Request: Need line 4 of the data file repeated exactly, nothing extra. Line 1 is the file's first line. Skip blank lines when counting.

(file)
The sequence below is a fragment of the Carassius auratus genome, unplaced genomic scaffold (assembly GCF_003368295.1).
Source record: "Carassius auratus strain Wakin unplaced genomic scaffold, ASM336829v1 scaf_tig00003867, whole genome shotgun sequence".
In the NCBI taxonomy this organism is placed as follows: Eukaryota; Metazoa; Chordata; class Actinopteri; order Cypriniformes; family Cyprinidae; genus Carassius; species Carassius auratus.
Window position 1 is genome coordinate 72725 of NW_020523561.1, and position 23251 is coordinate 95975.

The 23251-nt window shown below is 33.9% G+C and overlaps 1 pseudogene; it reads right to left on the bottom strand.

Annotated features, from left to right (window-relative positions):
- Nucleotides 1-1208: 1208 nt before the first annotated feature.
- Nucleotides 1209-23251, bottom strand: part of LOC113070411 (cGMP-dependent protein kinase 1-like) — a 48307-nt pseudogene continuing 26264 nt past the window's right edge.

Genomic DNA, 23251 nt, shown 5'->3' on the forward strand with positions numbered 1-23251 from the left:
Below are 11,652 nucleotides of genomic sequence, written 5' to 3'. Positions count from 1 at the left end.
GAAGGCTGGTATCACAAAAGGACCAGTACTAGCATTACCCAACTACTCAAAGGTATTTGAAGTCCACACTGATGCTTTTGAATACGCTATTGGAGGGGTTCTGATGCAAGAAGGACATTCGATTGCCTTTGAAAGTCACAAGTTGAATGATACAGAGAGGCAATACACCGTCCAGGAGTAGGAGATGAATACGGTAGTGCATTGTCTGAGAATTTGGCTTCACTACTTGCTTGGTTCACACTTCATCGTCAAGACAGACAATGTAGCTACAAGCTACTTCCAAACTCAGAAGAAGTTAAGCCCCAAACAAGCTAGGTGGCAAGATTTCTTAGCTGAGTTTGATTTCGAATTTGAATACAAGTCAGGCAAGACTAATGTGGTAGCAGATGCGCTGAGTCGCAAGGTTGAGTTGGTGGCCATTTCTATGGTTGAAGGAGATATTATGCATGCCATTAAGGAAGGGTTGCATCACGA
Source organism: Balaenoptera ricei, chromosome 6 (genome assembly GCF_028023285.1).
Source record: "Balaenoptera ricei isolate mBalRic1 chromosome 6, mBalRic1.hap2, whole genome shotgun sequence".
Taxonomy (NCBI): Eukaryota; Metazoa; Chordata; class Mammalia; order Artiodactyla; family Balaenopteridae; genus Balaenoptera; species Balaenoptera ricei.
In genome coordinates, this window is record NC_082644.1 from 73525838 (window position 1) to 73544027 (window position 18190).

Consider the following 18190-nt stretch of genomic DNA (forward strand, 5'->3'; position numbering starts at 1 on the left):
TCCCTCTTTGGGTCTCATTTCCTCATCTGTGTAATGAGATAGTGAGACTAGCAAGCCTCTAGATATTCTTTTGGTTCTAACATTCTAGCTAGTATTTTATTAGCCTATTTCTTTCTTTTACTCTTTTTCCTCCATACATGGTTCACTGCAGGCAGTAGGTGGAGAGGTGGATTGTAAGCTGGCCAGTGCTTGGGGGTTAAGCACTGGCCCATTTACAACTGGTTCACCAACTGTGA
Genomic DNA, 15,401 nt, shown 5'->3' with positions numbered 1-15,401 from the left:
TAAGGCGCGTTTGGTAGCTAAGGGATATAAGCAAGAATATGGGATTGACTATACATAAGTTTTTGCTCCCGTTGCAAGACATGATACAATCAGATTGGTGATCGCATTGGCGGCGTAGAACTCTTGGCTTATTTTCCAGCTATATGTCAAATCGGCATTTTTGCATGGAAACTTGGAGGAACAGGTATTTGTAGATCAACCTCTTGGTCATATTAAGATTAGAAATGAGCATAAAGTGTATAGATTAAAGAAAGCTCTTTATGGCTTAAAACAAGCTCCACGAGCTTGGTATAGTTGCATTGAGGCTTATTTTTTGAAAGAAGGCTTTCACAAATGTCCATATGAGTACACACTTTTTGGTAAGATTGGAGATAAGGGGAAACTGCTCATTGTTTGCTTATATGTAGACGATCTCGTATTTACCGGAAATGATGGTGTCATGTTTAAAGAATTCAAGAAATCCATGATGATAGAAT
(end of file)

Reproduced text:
Window position 1 is genome coordinate 72725 of NW_020523561.1, and position 23251 is coordinate 95975.